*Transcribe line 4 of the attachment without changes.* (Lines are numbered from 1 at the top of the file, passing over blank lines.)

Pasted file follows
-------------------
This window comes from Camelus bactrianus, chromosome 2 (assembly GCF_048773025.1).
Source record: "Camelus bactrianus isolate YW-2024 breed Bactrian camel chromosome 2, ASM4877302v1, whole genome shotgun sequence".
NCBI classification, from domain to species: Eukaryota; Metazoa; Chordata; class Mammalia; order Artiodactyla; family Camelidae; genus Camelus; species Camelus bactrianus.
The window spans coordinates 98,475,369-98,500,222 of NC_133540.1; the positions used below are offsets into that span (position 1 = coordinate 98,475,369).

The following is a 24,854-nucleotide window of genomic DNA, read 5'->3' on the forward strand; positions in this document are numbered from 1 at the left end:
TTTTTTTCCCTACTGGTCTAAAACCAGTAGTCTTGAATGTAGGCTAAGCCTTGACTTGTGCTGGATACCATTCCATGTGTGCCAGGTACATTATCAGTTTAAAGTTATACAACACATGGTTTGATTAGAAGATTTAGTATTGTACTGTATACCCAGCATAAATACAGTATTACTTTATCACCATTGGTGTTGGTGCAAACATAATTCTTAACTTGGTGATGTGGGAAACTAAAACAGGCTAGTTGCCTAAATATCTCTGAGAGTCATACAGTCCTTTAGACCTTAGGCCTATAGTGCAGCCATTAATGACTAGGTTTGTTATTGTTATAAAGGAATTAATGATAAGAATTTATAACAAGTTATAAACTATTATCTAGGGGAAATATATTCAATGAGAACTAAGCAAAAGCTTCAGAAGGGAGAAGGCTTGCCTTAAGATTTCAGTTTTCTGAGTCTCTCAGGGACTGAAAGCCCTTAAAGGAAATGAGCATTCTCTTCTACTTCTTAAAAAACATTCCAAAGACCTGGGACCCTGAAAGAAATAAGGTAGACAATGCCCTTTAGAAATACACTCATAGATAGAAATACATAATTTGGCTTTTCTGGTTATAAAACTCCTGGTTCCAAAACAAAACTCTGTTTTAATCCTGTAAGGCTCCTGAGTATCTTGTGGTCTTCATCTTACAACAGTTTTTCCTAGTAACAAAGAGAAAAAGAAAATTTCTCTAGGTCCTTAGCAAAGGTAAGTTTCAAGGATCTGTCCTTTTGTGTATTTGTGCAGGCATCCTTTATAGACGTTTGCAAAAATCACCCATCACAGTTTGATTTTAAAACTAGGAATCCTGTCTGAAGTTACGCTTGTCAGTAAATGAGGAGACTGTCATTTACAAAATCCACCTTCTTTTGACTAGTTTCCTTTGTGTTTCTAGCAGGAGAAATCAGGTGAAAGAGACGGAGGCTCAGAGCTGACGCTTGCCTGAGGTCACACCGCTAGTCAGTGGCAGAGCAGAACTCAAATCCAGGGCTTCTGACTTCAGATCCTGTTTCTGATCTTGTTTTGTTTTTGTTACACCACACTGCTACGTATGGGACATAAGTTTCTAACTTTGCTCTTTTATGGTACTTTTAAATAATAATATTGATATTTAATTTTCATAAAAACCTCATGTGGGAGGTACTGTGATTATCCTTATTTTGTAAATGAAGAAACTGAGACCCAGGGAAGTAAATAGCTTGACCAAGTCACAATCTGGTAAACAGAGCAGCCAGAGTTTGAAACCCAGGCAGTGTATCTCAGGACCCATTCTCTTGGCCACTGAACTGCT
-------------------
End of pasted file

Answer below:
The window spans coordinates 98,475,369-98,500,222 of NC_133540.1; the positions used below are offsets into that span (position 1 = coordinate 98,475,369).